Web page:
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Good Afternoon, Portland! Recently, while drunk, I asserted that “all meat is ghost meat,” and while I don’t think I’m correct, I do think I’m right. Now for the news!
IN LOCAL NEWS:
• Multnomah County DA Mike Schmidt announced yesterday that, going forward, his office will publish weekly lists of cases that are dismissed due to a lack of public defenders. He called the defense attorney shortage "a threat to public safety." While this may feel like a confusing new development, it's actually been brewing, in one way or another, with no obvious solution in sight.
• A man who murdered his wife and her sister before killing himself was allegedly wearing a GPS ankle tracker, which could have brought help if law enforcement saw him violating a condition of his release, but Washington County Circuit Court said they don't monitor the trackers outside normal business hours.
Last week, there was a double murder/suicide in Washington County.— Genevieve Reaume (@GenevieveReaume) November 22, 2022
The man accused of killing his wife and her sister had been arrested 6-weeks earlier, accused of domestic violence.
He wasn't supposed to see his family & had a GPS monitor. https://t.co/O48W5NXmyy
• Have you picked out a holiday after-feast—or a in lieu of feast—movie? If Guillermo del Toro's Pinocchio—which opens on 35mm at the Hollywood tomorrow—has your interest peaked, check out Chase Hutchinson's review!
• Also in Portland movie and movie-adjacent news, John Waters will celebrate his 77th birthday at Aladdin Theater, and the Clinton is running a week of Waters' cult films to celebrate—it's all happening in April, but we figured you would want a heads up!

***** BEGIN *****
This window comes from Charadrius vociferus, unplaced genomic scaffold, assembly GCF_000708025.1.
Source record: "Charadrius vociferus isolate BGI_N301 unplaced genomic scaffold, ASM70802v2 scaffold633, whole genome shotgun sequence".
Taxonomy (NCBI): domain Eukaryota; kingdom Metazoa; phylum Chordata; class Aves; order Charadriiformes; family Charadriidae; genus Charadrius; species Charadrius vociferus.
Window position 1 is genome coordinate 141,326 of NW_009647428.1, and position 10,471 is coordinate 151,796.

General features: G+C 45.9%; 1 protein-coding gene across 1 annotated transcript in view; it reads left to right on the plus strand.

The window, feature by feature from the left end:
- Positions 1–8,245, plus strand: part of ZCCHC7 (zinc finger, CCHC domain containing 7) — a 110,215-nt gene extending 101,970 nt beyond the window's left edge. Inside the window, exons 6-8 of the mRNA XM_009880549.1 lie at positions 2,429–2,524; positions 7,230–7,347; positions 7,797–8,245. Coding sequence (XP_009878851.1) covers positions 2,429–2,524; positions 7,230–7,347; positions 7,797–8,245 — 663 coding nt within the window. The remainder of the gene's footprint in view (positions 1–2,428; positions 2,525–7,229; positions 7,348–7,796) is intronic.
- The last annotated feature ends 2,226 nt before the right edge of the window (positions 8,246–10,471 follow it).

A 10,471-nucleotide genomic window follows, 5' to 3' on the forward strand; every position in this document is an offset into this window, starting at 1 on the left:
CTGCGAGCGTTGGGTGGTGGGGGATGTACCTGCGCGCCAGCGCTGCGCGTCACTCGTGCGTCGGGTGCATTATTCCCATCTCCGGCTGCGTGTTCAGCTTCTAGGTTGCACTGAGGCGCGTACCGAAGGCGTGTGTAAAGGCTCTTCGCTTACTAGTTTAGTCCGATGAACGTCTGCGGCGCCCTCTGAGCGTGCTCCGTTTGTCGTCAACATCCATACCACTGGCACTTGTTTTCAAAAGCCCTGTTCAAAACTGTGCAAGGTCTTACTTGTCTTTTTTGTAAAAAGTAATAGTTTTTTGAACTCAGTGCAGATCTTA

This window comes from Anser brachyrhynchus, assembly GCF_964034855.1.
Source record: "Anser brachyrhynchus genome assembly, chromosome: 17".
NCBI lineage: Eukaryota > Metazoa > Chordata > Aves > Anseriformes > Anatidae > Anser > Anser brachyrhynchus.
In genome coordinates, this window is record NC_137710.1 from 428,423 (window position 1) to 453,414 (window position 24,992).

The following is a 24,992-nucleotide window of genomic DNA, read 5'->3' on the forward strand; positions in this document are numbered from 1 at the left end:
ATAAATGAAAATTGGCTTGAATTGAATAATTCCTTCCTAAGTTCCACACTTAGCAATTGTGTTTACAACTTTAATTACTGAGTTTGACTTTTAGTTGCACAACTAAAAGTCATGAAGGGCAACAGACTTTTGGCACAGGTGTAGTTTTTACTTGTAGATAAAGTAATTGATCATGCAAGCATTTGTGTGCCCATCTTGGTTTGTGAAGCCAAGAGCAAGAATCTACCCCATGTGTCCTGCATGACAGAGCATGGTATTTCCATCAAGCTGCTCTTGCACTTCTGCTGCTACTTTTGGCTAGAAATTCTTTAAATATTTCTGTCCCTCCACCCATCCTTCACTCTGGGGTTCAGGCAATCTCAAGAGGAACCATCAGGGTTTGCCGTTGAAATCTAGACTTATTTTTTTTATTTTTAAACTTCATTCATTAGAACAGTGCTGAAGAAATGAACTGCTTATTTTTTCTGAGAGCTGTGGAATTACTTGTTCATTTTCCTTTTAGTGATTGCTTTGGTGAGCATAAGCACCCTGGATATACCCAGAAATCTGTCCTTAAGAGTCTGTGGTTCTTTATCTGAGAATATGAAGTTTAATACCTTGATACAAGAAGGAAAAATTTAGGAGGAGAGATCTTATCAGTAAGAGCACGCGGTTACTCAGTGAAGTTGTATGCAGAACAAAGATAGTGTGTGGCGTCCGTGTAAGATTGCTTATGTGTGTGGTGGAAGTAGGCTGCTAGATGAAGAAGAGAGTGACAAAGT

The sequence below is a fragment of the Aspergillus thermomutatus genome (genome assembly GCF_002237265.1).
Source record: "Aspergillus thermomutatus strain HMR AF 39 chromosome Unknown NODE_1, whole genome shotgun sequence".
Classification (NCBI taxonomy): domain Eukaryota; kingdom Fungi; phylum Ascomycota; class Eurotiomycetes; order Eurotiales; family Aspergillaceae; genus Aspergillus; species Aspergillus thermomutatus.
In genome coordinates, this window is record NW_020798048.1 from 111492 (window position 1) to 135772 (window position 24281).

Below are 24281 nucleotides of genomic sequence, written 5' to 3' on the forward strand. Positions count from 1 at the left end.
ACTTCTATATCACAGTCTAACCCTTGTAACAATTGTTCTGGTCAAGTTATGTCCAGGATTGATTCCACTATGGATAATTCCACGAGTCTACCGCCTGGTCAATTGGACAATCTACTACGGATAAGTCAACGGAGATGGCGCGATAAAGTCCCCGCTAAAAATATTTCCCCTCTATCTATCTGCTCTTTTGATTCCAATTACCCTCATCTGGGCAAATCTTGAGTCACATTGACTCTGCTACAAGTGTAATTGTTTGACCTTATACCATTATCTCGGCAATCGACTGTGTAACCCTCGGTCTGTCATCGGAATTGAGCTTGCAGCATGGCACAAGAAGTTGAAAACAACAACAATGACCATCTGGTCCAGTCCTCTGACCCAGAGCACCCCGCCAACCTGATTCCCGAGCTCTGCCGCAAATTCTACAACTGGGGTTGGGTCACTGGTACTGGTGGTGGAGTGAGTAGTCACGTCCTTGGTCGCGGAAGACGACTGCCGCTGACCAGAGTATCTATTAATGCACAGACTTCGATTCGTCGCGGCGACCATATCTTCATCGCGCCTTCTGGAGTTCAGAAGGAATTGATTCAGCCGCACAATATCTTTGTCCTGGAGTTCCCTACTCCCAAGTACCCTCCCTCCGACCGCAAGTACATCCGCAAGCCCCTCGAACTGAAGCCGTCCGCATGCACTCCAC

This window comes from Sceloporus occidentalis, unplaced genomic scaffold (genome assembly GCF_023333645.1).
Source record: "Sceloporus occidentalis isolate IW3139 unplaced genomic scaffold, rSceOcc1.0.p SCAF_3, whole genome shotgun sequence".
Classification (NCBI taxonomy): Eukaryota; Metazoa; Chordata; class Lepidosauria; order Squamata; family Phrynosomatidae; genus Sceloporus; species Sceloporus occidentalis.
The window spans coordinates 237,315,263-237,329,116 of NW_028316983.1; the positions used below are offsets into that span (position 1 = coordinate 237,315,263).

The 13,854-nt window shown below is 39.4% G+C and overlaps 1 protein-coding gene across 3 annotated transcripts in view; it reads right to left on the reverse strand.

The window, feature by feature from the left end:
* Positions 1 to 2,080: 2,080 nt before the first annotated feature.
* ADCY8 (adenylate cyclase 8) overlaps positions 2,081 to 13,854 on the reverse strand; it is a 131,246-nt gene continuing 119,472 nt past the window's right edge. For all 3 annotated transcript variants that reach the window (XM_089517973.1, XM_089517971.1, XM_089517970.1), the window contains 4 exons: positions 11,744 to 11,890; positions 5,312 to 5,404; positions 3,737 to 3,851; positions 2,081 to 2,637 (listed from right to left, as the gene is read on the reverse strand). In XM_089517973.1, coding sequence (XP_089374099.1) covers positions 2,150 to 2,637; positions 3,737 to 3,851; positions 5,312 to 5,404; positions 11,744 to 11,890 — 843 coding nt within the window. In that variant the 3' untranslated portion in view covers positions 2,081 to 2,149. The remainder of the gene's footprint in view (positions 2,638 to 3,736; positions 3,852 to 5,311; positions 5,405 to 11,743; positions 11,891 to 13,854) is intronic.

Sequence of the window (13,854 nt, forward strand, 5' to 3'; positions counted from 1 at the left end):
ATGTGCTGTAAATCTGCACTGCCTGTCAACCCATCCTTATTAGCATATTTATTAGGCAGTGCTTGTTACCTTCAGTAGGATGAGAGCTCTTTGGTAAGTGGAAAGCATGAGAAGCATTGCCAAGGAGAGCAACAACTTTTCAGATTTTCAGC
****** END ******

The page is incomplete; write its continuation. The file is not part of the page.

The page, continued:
• I continue to have no clue what you should buy for your loved ones during this winter holiday buying things time, but the Mercury's HOLIDAY GIFT GUIDE has a ton of ideas, separated into categories like: artsy, foodie, stoner—better known as the three genders.
IN NATIONAL / INTERNATIONAL NEWS:
• A brief order from the Supreme Court today ended the years long debate over former President Donald Trump's tax returns. The Treasury Department will turn over six years worth of returns to the House, ending a legal battle that began in 2019.
• Amidst confusion over whether or not a future for student loan forgiveness remains, the nation's education department began sending out emails to applicants whose petitions had already been approved, in an attempt to keep them informed. "We will discharge your approved debt if and when we prevail in court,” the Hill reports the emails read. On Twitter, Education Secretary Miguel Cardona wrote: “Borrowers, remember, we will not stop fighting for you.”
• The tech world implosion (or decadal return to the sea?) continues, as Hewlett-Packard announced it plans to cut between 4,000 and 6,000 jobs over the next three years.
• You may remember the erroneous news from last week, about Russia firing on Poland—it's now believed Ukraine fired a Russian missile at some Russian missiles, in defense, and one hit a silo in Poland. The Associated Press fired the reporter with the faulty news, but it's not yet clear why he alone took the fall.
Here are the messages showing the chaotic editorial process that resulted in last week’s erroneous AP story about missiles hitting Poland.— Max Tani (@maxwelltani) November 22, 2022
The AP fired @JimLaPorta, but these messages show a rushed process with misunderstandings by multiple parties: https://t.co/KjGjYWGt2V pic.twitter.com/gSEEiEVUfg
• This is the vibe not only for watching movies without subtitles but also just for life in general, lately. Everything makes so much sense!